Again Deputy Attorney General Rod Rosenstein’s press conference is most revealing about this, with him speaking of the persons named in the indictment as if they were private persons

The indictment charges 13 Russian nationals and three Russian companies for committing federal crimes while seeking to interfere in the United States political system, including the 2016 presidential election.

The defendants allegedly conducted what they called information warfare against the United States, with the stated goal of spreading distrust towards the candidates and the political system in general.

According to the allegations in the indictment, 12 of the individual defendants worked, at various times, for a company called Internet Research Agency, LLC, a Russian company based in St. Petersburg.

The other individual defendant, Yevgeny Viktorovich Prigozhin, funded the conspiracy through companies known as Concord Management and Consulting, LLC; Concord Catering; and many affiliates and subsidiaries. The conspiracy was part of a larger operation called Project Lakhta. Project Lakhta included multiple components, some involving domestic audiences within the Russian Federation, and others targeting foreign audiences in multiple countries.

Internet Research Agency allegedly operated through Russian shell companies. It employed hundreds of people in its online operations, ranging from creators of fictitious personas, to technical and administrative support personnel, with an annual budget of millions of dollars.

Internet Research Agency was a structured organization headed by a management group and arranged into departments, including graphics, search engine optimization, information technology and finance departments.

In 2014, the company established a translator project focused on the United States. In July of 2016, more than 80 employees were assigned to the translator project. Two of the defendants allegedly traveled to the United States in 2014 to collect intelligence for their American influence operations.

Note that there is nothing here that ties any of the individuals or entities named by Rosenstein to the Russian government.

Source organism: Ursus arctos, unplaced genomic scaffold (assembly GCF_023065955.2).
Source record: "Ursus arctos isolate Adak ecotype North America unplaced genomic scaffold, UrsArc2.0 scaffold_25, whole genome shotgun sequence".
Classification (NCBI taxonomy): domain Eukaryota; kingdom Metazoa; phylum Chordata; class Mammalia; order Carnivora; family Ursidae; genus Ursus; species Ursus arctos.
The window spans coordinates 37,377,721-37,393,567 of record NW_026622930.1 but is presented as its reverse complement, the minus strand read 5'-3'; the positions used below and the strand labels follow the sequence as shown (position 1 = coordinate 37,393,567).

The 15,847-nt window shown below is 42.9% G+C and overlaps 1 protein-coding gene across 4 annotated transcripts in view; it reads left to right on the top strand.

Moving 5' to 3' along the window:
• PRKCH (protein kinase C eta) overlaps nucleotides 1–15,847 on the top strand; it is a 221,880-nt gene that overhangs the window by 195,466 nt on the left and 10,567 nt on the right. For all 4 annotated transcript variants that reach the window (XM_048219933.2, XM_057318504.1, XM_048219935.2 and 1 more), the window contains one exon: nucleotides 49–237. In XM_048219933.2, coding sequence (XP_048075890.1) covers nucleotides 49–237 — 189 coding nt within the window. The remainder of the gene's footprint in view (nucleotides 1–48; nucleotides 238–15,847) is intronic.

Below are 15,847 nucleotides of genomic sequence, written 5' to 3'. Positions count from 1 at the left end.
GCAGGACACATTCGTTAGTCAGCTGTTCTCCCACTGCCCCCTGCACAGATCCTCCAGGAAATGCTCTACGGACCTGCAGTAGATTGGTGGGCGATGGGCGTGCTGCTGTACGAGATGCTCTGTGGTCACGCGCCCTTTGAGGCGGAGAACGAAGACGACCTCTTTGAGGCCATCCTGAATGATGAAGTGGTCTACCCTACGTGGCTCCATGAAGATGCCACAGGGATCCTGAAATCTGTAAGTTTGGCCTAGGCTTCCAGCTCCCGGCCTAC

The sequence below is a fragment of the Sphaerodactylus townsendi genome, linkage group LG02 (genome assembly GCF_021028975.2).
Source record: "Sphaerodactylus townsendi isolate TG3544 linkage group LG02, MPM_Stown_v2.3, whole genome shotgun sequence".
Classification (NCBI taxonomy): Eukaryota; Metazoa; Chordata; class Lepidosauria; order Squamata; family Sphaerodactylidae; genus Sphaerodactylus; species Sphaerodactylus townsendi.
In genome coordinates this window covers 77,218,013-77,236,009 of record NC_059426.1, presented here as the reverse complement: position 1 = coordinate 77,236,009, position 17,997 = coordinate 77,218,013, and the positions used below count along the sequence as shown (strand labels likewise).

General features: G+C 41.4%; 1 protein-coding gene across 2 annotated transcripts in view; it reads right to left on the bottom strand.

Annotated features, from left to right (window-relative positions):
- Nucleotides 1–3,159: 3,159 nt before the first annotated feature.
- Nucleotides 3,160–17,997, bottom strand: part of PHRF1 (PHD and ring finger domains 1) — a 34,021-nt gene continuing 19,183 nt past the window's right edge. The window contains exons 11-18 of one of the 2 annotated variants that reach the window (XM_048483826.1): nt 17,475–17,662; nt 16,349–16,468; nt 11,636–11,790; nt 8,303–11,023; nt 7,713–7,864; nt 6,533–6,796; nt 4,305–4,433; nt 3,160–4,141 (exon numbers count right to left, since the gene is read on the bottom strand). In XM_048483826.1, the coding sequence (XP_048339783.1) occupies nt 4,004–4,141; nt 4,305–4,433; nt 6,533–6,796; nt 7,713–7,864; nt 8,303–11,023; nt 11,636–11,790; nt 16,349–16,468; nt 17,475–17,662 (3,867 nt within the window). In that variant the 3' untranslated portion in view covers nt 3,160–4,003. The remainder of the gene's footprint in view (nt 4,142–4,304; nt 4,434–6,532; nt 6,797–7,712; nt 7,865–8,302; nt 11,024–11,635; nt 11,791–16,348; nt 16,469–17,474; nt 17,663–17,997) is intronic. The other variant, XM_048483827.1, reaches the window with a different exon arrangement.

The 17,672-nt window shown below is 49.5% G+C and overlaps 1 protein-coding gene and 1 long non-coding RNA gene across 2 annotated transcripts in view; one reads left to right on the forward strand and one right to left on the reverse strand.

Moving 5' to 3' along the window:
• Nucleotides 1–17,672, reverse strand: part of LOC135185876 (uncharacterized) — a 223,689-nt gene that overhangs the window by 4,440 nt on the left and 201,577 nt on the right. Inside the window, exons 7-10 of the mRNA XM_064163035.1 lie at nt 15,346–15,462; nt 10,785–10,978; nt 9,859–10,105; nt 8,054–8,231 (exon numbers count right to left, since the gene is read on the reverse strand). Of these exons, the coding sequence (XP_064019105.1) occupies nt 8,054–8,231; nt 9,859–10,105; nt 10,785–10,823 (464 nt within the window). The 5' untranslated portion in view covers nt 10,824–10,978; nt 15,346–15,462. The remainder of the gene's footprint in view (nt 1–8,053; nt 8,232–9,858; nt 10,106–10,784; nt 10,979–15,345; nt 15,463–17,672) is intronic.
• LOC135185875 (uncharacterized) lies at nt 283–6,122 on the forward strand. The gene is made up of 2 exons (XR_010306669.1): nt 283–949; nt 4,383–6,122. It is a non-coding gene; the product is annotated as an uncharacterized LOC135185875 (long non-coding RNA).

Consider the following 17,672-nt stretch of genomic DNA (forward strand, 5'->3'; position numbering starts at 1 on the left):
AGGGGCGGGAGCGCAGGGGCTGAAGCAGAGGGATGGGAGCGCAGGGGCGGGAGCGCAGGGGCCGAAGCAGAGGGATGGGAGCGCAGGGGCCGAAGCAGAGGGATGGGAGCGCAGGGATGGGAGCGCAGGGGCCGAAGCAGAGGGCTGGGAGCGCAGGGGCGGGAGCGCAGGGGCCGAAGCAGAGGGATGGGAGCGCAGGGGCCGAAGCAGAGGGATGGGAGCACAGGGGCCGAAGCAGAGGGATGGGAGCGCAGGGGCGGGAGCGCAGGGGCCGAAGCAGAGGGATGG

The arch conspirator is said to be a Russian businessman called Yevgeny Prigozhin, who is alleged to have masterminded and funded the whole project.

Prigozhin has in fact long been identified in Russia as the owner of the notorious Internet Research Agency, LLC, the supposed Russian “troll farm” operating out of a nondescript building in St. Petersburg (shown in caption photograph).

It has moreover often been suggested in Russia that Internet Research Agency, LLC, is Prigozhin’s own personal project.

Certainly no public information linking the Internet Research Agency, LLC, to the Russian government or to any Russian state institution has ever come to light.

Perhaps Rosenstein and Mueller have information that Prigozhin was indeed acting at the behest and on behalf of the Russian government.  Perhaps they may have some reason for not disclosing the fact in their indictment.

However, for what it’s worth, the indictment lends support to the theory that the Internet Research Agency, LLC, is indeed Prigozhin’s own personal project, and that the Russian government is not involved in it.

I would add that the indictment shows that US intelligence has successfully hacked the Internet Research Agency, LCC, a fact which by the way suggests that its internal security systems are very weak.  The result is that US intelligence is very well informed about its structure, funding, personnel and activities.

That suggests that if there really was some connection between the Internet Research Agency, LLC, and the Russian government the US authorities would be well informed about it.

The fact that neither the indictment nor Rosenstein in his press conference had anything to say about such a connection rather suggests that no evidence for a connection has been discovered, probably because it does not exist.

I would add – though this will be fiercely denied by some people – that it would be a grave mistake to think that it is impossible for an agency like the Internet Research Agency, LLC, to be set up in Russia on someone’s private initiative.  On the contrary, those genuinely familiar with the country know that such things go on there all the time.

The fourth thing to say about the indictment is that it centres exclusively on the social media activities about which so much has been said in the last few months as the evidence of collusion between the Trump campaign and Russia has failed to appear.

I have said very little about this aspect of the Russiagate affair up to now because I have felt that this aspect of the affair was not in any way important.